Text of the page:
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Table 2 Recommendations on use of measurement of CVP, SCVO2, and prediction of fluid responsiveness in hemodynamic monitoring in critically ill children

From: Recommendations for hemodynamic monitoring for critically ill children—expert consensus statement issued by the cardiovascular dynamics section of the European Society of Paediatric and Neonatal Intensive Care (ESPNIC)

Sr No Recommendation Level of agreement
Central venous pressure
 1. We recommend to place the tip of a central venous catheter at the junction of the superior caval vein (SCV) and the right atrium to obtain an optimal central venous pressure (CVP) measurement or ScvO2 sample. Strong agreement
 2. We recommend to measure CVP in all unstable patients refractory to initial hemodynamic treatment. Strong agreement
 3. We recommend against the use of CVP to predict fluid responsiveness; Fluid loading should not be started solely based upon a low CVP. Strong agreement
 4. An isolated CVP measurement is of limited value in clinical practice. However, trends in CVP may provide important information regarding changes in cardiovascular pathophysiology such as evolving right heart failure and an abrupt elevation in CVP upon fluid administration should raise suspicion of significant cardiac dysfunction. Strong agreement
Central venous oxygen saturation measurement
 5. We recommend to measure central venous oxygen saturation (ScvO2) in unstable patients not responding to the initial treatment. ScvO2 < 65% suggest a possible hemodynamic alteration; however, in sepsis, a normal or high ScvO2 may reflect mitochondrial dysfunction and mask hemodynamic alterations. Strong agreement
 6. ScvO2 is not an adequate marker of cardiac index (CI). Strong agreement
 7. We recommend against targeting hemodynamic therapy solely based upon ScvO2. Strong agreement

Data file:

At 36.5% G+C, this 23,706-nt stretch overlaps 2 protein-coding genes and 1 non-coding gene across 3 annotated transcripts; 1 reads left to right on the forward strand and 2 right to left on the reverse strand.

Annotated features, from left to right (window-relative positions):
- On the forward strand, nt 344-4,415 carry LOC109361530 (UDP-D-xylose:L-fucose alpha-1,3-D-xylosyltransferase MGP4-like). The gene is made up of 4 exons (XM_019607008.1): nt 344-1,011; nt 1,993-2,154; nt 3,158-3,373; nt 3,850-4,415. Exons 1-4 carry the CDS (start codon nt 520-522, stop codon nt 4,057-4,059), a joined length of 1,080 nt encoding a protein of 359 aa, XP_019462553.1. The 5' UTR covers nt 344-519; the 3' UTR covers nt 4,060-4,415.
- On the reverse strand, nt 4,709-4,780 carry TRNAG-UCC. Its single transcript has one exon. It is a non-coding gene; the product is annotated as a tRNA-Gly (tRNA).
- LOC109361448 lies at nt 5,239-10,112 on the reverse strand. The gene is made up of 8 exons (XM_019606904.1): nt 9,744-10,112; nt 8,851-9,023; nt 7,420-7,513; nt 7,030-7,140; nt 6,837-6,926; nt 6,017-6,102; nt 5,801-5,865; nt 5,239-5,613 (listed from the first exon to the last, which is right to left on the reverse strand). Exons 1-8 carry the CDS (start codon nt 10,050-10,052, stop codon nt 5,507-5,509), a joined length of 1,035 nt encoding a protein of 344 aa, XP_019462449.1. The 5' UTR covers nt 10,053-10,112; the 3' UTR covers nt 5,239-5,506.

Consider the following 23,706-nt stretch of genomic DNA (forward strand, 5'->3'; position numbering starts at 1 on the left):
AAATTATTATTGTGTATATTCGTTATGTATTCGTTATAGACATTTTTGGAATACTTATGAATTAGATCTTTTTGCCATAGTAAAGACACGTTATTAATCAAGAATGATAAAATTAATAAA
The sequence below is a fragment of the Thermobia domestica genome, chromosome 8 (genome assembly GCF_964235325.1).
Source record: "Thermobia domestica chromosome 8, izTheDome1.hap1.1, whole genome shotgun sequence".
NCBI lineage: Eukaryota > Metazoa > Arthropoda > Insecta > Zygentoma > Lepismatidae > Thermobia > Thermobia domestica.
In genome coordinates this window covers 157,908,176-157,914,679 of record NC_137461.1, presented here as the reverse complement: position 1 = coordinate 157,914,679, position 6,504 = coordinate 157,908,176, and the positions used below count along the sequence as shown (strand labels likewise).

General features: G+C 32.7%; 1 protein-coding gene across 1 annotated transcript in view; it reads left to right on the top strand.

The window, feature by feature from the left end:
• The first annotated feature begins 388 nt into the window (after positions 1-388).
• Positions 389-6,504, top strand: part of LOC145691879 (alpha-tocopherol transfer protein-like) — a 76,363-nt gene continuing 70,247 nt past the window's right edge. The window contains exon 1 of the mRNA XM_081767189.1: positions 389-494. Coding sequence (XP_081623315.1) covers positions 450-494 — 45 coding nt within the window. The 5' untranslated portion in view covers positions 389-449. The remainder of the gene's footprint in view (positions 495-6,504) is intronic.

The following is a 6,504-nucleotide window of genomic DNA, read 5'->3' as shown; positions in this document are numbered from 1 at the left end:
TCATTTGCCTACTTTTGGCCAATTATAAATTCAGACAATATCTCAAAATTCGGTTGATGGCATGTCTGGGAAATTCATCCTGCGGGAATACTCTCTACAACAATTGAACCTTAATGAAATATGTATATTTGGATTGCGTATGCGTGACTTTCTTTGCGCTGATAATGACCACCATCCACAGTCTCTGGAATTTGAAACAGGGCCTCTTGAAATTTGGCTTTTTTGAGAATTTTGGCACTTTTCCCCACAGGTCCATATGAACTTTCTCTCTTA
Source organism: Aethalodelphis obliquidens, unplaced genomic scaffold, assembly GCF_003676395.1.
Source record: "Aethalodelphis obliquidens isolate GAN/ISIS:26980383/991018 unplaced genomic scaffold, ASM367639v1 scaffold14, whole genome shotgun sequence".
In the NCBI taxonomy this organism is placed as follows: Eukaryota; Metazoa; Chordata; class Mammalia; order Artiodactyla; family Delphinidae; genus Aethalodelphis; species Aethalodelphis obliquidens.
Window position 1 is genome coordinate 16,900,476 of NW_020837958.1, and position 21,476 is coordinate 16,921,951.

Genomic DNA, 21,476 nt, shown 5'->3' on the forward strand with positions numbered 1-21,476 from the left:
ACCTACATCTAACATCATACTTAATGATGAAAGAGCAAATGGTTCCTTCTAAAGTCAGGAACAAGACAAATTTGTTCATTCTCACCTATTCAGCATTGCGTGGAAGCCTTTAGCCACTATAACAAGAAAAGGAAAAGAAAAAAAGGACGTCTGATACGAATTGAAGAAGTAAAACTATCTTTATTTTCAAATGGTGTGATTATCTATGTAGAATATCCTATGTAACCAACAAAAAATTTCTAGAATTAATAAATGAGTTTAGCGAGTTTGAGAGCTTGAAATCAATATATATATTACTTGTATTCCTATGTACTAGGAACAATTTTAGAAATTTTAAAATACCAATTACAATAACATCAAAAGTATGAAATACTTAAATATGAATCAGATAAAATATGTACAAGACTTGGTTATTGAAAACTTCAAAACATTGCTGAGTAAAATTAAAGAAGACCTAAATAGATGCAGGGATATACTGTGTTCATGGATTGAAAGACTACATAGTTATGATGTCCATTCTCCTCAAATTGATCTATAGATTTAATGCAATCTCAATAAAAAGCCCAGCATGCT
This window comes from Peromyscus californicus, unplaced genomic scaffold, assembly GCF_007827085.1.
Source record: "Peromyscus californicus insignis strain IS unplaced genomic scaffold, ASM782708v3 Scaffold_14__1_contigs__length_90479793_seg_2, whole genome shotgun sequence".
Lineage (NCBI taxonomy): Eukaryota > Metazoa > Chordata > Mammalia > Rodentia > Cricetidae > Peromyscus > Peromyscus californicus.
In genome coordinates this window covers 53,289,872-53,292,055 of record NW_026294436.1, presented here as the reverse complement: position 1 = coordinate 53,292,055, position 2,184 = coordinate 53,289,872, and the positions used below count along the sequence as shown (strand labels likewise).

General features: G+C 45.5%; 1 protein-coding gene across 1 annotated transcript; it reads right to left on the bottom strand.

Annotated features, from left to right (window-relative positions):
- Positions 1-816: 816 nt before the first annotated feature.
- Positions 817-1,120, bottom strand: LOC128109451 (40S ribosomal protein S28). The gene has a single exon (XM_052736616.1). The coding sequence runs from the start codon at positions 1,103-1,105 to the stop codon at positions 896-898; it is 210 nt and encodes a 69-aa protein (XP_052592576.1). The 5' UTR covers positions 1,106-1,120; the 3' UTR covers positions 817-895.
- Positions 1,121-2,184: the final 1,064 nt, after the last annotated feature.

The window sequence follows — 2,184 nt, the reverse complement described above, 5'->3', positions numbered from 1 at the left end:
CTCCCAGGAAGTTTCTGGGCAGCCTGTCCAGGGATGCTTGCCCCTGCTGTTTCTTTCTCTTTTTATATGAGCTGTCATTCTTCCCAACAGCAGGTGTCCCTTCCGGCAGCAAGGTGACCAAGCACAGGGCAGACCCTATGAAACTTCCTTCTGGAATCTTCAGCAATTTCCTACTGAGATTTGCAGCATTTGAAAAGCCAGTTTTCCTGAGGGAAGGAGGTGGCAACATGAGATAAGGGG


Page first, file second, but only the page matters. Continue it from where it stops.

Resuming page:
Volume resuscitation and fluid responsiveness
 8. We recommend to observe the patient’s clinical situation, physical exam, and various perfusion indicators suggesting an inadequate CO (or oxygen transport) caused by hypovolemia before considering fluid loading. Strong agreement
 9. In delivering a bolus of fluid, we recommend to administer a small bolus of fluid in a short time period while tracking changes in cardiac output, blood pressure and CVP, and when possible or available, to confirm fluid responsiveness before commencing fluid loading therapy. Strong agreement
 10. We recommend alternative therapeutic strategies for hypotension management in fluid non-responders.** Strong agreement
 11. We recommend to withhold fluid therapy in patients with an increasing CVP and no significant increase in blood pressure or cardiac output as a result of previous fluid therapy. Strong agreement
 12. We recommend fluid therapy (with boluses 5–10 ml/kg) as part of early resuscitation in unstable patients guided by the effect on blood pressure and/or cardiac output. Strong agreement
  1. **Non-responders defined cases who had no rise in cardiac output (or stroke volume) as a result of volume resuscitation